Streaming Releases: Revenge Becomes Art House Through Balance: Bad Day for the Cut (2017) - Reviewed

The artistry of some art house movies is found in balancing various elements: relatable humanity, un-stylized violence, and naturalistic plots. Bad Day For The Cut strikes this balance by telling a messy tale of revenge in just 99 minutes. 

Donal, a quiet, middle-aged farmer in the Irish countryside, steps into this revenge story after his mother is murdered. Though this plot isn’t new, the equal time spent on character development, messy violence, and naturally occurring black humor is. 

Indie and art house movies often lean heavily on one element over another. Too much quirky humanity leads to sappiness and overwriting. Too much graphic violence steals the scene or the entire movie. Too much humor can miscommunicate the genre as farce or satire. But equal amounts of each lead to this understated revenge tale whose plot also becomes a commentary about cycles of violence. 

Donal’s relationship to his aging mother is loving, yet not strange apart from the two still living together in a large farmhouse. He helps her when she falls, and also fixes up a camper van so she can take a trip in it. But this relationship is sometimes what freezes Donal from taking more action in everyday situations. 

But once she is killed, Donal’s confidence and wits manifest as he tracks down the murderer. The investigation leads him to a prostitution ring, to his mother’s connection to past Irish history, and to some unlikely allies. Throughout the film, Donal never becomes some crazed, instantly bad-ass soldier but instead a normal man improvising along the way. Some of that improvisation involves using some unlikely objects as modes of interrogation, which is where the black humor arrives.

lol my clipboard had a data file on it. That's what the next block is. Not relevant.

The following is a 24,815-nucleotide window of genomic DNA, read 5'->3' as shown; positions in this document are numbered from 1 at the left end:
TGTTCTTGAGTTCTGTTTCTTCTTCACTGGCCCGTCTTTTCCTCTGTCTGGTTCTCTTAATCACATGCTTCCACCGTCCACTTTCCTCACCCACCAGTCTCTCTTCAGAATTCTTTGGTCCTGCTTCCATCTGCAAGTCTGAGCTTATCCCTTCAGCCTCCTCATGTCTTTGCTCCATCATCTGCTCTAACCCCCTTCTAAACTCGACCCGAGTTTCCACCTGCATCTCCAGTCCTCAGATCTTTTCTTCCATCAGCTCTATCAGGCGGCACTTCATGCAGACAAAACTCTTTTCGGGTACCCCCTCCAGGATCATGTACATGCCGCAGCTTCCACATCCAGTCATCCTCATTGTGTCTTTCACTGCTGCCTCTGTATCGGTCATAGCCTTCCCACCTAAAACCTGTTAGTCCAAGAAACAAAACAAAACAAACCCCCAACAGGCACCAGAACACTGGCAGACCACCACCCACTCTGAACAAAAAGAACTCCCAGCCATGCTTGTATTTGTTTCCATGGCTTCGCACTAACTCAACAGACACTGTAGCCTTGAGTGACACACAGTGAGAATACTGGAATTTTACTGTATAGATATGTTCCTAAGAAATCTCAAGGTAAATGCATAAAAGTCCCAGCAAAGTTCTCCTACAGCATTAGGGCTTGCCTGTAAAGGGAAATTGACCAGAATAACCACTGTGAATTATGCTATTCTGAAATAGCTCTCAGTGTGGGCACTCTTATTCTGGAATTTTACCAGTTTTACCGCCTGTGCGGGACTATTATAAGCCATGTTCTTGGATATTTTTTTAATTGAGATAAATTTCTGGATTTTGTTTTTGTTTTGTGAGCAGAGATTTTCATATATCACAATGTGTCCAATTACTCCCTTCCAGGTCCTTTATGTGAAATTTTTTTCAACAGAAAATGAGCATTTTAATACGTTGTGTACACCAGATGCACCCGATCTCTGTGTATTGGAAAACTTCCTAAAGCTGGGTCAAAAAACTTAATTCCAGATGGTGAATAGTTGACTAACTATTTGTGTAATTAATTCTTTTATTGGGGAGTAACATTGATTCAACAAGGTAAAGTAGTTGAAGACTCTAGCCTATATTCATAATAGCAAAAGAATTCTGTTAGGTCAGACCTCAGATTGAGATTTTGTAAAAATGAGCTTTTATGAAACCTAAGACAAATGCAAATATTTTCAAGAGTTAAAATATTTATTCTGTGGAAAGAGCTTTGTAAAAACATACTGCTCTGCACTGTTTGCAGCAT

The humanity of the characters is a consistent element of the movie, never getting overshadowed by the violence or the humor. Familial relationships exist in the midst of the revenge, making the taking of a life that much more real, messy, and inhumane. Designating one character as innocent or guilty is also challenging, especially when the violence in the film breaks out in unintended directions. 

When the last bullet is fired, the combination of humanity, humor, and horror make it difficult not to think about violence itself. Past violence led to Donal’s taking of revenge, and that revenge itself would define his future. Bad Day was director Chris Baugh’s first feature, and it received nominations last year from the British Independent Film Awards and the Philadelphia Film Festival. 

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-Eric Beach